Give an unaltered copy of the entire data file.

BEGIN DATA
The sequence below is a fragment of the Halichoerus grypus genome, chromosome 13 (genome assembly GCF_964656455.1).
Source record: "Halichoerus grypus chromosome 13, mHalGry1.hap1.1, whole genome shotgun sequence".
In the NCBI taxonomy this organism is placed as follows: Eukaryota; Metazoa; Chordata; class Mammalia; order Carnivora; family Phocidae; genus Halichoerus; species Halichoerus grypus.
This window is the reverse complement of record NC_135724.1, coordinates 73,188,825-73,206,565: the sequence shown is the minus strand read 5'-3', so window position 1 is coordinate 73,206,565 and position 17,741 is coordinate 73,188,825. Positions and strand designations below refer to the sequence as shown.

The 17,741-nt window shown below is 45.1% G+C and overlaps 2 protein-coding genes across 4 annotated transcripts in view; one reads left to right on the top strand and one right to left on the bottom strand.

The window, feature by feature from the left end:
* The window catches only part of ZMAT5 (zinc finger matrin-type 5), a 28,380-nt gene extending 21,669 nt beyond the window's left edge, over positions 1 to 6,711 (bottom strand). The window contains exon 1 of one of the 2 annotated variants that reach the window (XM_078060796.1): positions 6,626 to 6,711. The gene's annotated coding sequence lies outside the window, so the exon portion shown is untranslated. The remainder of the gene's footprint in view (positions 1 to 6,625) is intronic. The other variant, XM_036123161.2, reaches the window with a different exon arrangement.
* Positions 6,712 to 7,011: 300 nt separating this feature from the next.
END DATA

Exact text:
The sequence below is a fragment of the Halichoerus grypus genome, chromosome 13 (genome assembly GCF_964656455.1).
Source record: "Halichoerus grypus chromosome 13, mHalGry1.hap1.1, whole genome shotgun sequence".
In the NCBI taxonomy this organism is placed as follows: Eukaryota; Metazoa; Chordata; class Mammalia; order Carnivora; family Phocidae; genus Halichoerus; species Halichoerus grypus.
This window is the reverse complement of record NC_135724.1, coordinates 73,188,825-73,206,565: the sequence shown is the minus strand read 5'-3', so window position 1 is coordinate 73,206,565 and position 17,741 is coordinate 73,188,825. Positions and strand designations below refer to the sequence as shown.

The 17,741-nt window shown below is 45.1% G+C and overlaps 2 protein-coding genes across 4 annotated transcripts in view; one reads left to right on the top strand and one right to left on the bottom strand.

The window, feature by feature from the left end:
* The window catches only part of ZMAT5 (zinc finger matrin-type 5), a 28,380-nt gene extending 21,669 nt beyond the window's left edge, over positions 1 to 6,711 (bottom strand). The window contains exon 1 of one of the 2 annotated variants that reach the window (XM_078060796.1): positions 6,626 to 6,711. The gene's annotated coding sequence lies outside the window, so the exon portion shown is untranslated. The remainder of the gene's footprint in view (positions 1 to 6,625) is intronic. The other variant, XM_036123161.2, reaches the window with a different exon arrangement.
* Positions 6,712 to 7,011: 300 nt separating this feature from the next.